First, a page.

Skip to Content

Set Your Location to See Relevant Information

Setting your location helps us to show you nearby providers and locations based on your healthcare needs.



Understanding Implantable & Wearable Hearing Devices

What's the difference between cochlear implants and bone conduction solutions?

What exactly are these devices? 
Most people are familiar with hearing aids, but for those individuals with severe to profound hearing loss or for those with a conductive hearing loss, hearing aids aren’t enough. These patients often benefit from cochlear implants or bone conduction solutions—surgically implanted devices that either bypass damaged portions of the inner ear (cochlear implants) or bypass damaged portions of the middle ear (bone conduction solutions). It’s also important to note that implants do not restore normal hearing. Rather, they provide a useful representation of sounds in the environment and help individuals understand speech.

How do these devices work?

Cochlear implants consist of a microphone that picks up sounds, a speech processor that converts sound into electronic signals, a transmitter and receiver that pass the electronic signals to electrodes, which stimulate the auditory nerve. The auditory nerve can then carry the information to the brain as sound.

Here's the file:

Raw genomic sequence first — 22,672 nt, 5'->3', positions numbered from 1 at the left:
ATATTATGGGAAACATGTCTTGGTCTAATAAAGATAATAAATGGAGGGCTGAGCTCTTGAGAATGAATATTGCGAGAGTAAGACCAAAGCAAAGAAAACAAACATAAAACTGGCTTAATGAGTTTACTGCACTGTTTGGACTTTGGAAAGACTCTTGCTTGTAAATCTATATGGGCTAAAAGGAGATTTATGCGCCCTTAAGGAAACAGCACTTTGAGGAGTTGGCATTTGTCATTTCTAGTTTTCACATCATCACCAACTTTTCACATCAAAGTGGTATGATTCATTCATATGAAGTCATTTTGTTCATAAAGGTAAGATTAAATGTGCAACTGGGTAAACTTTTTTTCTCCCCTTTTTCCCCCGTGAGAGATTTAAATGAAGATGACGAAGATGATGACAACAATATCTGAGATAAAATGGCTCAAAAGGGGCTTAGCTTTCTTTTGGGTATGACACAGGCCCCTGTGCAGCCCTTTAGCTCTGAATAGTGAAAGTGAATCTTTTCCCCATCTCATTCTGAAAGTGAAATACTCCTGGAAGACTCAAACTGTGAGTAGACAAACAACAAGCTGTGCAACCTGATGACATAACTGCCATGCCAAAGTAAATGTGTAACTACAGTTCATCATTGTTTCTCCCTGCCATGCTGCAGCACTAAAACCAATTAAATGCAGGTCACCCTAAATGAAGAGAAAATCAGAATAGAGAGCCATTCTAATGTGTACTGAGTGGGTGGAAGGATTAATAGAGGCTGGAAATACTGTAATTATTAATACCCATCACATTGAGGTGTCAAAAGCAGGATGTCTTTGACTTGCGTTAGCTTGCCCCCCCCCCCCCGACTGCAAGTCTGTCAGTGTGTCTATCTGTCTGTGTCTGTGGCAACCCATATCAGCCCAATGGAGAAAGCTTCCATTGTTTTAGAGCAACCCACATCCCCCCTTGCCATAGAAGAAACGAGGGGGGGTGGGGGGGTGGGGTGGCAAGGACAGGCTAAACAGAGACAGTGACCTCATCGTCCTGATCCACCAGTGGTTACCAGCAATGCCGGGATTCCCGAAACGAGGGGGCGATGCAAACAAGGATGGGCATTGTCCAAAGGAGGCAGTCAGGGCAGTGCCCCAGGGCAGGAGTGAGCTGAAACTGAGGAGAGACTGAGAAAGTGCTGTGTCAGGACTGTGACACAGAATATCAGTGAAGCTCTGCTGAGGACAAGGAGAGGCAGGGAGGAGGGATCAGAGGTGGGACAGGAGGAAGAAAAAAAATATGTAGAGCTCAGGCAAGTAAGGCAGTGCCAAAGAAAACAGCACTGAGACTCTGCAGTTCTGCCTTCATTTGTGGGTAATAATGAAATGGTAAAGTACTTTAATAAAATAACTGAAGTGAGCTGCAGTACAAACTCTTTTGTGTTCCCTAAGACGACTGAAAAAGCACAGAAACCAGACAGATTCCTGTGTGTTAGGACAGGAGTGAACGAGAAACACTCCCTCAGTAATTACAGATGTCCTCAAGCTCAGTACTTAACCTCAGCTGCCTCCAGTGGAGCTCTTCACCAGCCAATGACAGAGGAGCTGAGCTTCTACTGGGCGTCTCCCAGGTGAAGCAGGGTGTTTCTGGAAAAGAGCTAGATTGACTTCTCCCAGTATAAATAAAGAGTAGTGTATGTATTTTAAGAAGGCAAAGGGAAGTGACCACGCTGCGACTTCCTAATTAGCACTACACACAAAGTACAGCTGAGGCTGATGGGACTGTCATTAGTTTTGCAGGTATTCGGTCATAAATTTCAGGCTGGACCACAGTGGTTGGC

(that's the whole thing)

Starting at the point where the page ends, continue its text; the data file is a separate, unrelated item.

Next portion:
Bone conduction solutions consists of a sound processor that captures sounds and turns them into vibrations, an abutment that transfers the vibrations from the sound processor to a titanium implant, which sends the vibrations through the bone, directly to the cochlea, bypassing the outer and middle ear.

Which device is for which kind of hearing loss?

Cochlear implants and bone conduction solutions treat different types of hearing loss. Bone conduction solutions treat conductive hearing loss, mixed hearing loss or single-sided deafness. Cochlear implants are for bilateral severe to profound sensorineural hearing loss. In candidates for bone conduction solutions, the hearing issue results from the middle ear and requires a solution to get the sound to the cochlea. These individuals usually have good speech discrimination before implantation. Meanwhile, with cochlear implants, the hearing issue derives from a limited functioning cochlea and requires a solution that can bypass it and directly stimulate the auditory nerve. These individuals usually have poor speech discrimination before implantation.

Need help pairing your hearing aids?

Get more information

Contact an expert audiologist today at 406-238-2440 for more information about cochlear implants and bone anchored hearing aids.